Recently we received an enquiry as to the reason behind the changes in deposition rate during the life of a Sputtering Target.

Negatively charged electrons in the plasma are repelled by the negatively charged current applied to the sputtering target surface (like charges repel) while the positively charged ions are drawn toward it (opposite charges attract). Around each negatively charged target there is thus a sheath of definite thickness containing only positive ions and neutral atoms. Electrons are reflected from the outside surface of the sheath while all positive ions which reach the sheath are attracted toward the target surface. It follows directly that no change occurs in the positive ion current reaching the target surface. The target surface is in fact perfectly screened from the discharge by the positive ion sheath, and its potential cannot influence the phenomenon occurring in the plasma nor the current flowing to the target.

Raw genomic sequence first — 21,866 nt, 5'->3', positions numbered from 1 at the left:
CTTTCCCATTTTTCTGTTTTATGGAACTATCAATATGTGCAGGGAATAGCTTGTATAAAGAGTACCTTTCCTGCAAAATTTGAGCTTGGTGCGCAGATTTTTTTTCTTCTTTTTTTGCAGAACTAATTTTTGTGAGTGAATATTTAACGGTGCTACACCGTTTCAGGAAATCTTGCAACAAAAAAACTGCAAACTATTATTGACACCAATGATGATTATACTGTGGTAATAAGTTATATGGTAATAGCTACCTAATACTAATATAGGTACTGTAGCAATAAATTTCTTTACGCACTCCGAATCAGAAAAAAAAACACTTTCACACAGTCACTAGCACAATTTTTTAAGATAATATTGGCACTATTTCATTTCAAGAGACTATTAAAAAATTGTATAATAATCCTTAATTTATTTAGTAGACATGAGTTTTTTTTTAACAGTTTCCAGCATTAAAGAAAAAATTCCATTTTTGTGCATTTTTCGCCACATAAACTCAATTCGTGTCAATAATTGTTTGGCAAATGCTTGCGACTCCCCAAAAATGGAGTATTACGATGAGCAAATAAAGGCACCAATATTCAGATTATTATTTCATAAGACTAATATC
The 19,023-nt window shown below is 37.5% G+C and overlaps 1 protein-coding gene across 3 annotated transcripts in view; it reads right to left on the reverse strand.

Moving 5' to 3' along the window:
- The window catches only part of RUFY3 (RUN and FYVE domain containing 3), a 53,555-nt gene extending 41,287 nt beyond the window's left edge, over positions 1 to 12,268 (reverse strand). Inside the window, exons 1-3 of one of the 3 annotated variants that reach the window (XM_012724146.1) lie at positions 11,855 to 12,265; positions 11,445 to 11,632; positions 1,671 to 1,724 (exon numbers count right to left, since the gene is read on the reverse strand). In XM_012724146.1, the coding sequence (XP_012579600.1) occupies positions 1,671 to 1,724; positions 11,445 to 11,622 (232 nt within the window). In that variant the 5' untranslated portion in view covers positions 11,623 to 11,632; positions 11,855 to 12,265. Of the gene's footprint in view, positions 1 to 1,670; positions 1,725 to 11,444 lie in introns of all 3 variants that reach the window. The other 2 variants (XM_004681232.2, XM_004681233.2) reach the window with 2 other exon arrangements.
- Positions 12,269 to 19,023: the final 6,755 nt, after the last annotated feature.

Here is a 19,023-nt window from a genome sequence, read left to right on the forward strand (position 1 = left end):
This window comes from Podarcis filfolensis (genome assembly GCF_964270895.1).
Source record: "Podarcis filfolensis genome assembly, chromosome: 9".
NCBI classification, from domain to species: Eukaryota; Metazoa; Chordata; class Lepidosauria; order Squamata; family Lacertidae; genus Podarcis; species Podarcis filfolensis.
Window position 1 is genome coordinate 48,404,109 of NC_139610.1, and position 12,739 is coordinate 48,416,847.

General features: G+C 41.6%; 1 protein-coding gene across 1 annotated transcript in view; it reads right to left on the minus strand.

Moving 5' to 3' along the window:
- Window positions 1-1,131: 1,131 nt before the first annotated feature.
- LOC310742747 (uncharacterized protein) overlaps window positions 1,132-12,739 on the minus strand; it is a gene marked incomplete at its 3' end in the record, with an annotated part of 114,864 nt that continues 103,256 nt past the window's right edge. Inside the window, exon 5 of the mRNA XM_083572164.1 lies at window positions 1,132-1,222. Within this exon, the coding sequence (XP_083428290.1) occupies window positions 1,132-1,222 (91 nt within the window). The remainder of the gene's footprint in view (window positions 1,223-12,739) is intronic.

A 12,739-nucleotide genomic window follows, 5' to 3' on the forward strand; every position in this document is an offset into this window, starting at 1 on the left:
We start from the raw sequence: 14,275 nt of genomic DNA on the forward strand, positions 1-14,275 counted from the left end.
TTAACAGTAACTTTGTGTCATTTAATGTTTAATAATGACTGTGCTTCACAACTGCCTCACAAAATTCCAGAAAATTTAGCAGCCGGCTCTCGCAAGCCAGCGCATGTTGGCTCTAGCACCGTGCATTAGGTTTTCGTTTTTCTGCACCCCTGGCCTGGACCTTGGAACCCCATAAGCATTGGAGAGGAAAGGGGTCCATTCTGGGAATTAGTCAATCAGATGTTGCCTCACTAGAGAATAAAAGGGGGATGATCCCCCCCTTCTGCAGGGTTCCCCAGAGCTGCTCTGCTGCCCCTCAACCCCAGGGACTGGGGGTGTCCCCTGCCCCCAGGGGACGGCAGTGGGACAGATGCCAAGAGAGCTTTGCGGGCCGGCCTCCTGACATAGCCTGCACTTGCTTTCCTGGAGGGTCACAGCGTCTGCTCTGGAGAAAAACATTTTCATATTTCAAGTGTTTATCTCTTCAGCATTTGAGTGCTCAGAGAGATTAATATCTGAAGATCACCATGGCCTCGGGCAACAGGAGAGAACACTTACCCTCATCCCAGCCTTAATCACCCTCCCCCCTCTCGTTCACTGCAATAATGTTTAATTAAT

What is occurring, however, is the change in the magnetic field potential as a function of distance. This distance (t) being measured from the top of the permanent magnetic array in the cathode assembly to the surface of the target. The magnetic field (M), in conjunction with the fixed negative current supplied by the system power supply (B) makes up the potential at the target surface by the mathematical function MxB. However, the strength of the magnetic field potential varies as a function of distance in the relationship of the reciprocal of the distance squared or 1/t2. This means that as the distance between the top of the magnetic array, which is in a fixed position, and the target surface, which is varying as the target erosion profile becomes deeper, has a major role in the overall potential at the target surface. Thus the overall potential at the target surface increases significantly (by the square of the distance as t gets smaller or decreases as the target erodes) even though the electrical current from the power supply remains constant. Simply put, as the target erodes the deposition rate increases appreciably. This is why a new target (without an erosion profile), which is thicker than a used target deposits at a much slower rate than does the worn out target with a deep erosion profile.